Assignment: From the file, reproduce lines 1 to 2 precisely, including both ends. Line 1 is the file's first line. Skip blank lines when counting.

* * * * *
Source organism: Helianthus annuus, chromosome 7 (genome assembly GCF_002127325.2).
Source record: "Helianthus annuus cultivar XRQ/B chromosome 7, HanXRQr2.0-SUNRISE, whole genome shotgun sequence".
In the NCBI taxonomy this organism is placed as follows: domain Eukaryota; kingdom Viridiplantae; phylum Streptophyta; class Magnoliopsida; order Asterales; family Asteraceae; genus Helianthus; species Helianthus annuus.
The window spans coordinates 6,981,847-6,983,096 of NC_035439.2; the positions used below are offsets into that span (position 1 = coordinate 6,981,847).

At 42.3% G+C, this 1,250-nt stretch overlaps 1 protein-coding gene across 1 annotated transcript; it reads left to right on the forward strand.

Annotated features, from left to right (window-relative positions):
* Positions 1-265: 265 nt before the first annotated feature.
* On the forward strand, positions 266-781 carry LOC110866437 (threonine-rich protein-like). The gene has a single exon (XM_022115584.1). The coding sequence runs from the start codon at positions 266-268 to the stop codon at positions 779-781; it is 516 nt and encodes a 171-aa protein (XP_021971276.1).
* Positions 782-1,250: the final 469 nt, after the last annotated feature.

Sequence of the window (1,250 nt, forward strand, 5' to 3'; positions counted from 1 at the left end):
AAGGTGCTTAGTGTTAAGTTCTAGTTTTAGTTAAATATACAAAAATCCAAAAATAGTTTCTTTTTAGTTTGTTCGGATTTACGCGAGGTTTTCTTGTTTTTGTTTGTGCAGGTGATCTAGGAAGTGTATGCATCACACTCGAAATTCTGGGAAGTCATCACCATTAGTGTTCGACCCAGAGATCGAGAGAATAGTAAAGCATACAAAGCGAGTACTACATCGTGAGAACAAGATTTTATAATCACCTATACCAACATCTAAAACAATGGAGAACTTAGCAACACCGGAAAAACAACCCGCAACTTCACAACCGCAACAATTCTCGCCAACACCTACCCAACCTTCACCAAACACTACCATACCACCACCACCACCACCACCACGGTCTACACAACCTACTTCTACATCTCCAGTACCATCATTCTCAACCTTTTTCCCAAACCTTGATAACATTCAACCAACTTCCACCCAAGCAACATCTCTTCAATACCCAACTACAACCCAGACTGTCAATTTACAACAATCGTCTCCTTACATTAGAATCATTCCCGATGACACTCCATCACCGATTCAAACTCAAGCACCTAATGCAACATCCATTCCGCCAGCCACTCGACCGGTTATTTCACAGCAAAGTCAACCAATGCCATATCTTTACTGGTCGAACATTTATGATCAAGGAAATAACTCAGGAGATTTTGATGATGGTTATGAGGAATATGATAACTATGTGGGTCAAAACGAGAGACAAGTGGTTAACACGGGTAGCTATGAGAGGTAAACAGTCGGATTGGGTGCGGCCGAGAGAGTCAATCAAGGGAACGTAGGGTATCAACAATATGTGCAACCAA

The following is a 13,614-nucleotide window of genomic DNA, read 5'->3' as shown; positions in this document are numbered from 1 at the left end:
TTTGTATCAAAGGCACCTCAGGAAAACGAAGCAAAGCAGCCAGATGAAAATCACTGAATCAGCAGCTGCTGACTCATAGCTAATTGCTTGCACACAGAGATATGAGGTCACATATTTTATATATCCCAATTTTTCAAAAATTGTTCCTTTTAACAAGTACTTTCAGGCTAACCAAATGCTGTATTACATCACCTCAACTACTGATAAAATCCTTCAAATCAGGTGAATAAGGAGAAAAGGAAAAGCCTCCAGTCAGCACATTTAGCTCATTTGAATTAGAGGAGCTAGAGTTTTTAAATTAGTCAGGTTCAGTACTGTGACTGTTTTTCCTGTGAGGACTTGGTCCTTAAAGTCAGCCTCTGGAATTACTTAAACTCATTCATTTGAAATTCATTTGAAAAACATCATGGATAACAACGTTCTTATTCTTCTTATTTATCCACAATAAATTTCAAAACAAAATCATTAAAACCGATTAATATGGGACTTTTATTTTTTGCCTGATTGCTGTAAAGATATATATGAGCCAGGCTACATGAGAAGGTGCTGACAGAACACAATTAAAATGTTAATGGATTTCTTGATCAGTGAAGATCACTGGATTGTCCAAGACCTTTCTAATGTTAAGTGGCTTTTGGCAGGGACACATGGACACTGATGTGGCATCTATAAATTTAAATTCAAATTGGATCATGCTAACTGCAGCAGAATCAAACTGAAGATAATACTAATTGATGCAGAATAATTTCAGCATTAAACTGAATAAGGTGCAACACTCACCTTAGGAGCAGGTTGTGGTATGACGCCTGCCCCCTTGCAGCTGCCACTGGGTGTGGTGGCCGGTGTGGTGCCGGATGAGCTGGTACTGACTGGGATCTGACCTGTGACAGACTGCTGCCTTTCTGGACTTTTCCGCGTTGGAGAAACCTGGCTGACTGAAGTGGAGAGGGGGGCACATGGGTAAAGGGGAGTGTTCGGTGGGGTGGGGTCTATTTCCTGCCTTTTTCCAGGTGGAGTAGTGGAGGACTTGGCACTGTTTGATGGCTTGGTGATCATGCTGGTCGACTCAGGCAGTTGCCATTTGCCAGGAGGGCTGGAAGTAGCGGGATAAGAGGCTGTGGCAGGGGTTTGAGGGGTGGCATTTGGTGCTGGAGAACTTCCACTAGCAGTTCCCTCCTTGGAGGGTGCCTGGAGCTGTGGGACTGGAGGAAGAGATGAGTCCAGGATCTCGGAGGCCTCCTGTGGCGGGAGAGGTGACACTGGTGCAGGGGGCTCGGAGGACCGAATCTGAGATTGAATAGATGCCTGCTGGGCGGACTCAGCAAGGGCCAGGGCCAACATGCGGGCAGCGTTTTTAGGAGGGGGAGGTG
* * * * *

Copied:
Source organism: Helianthus annuus, chromosome 7 (genome assembly GCF_002127325.2).
Source record: "Helianthus annuus cultivar XRQ/B chromosome 7, HanXRQr2.0-SUNRISE, whole genome shotgun sequence".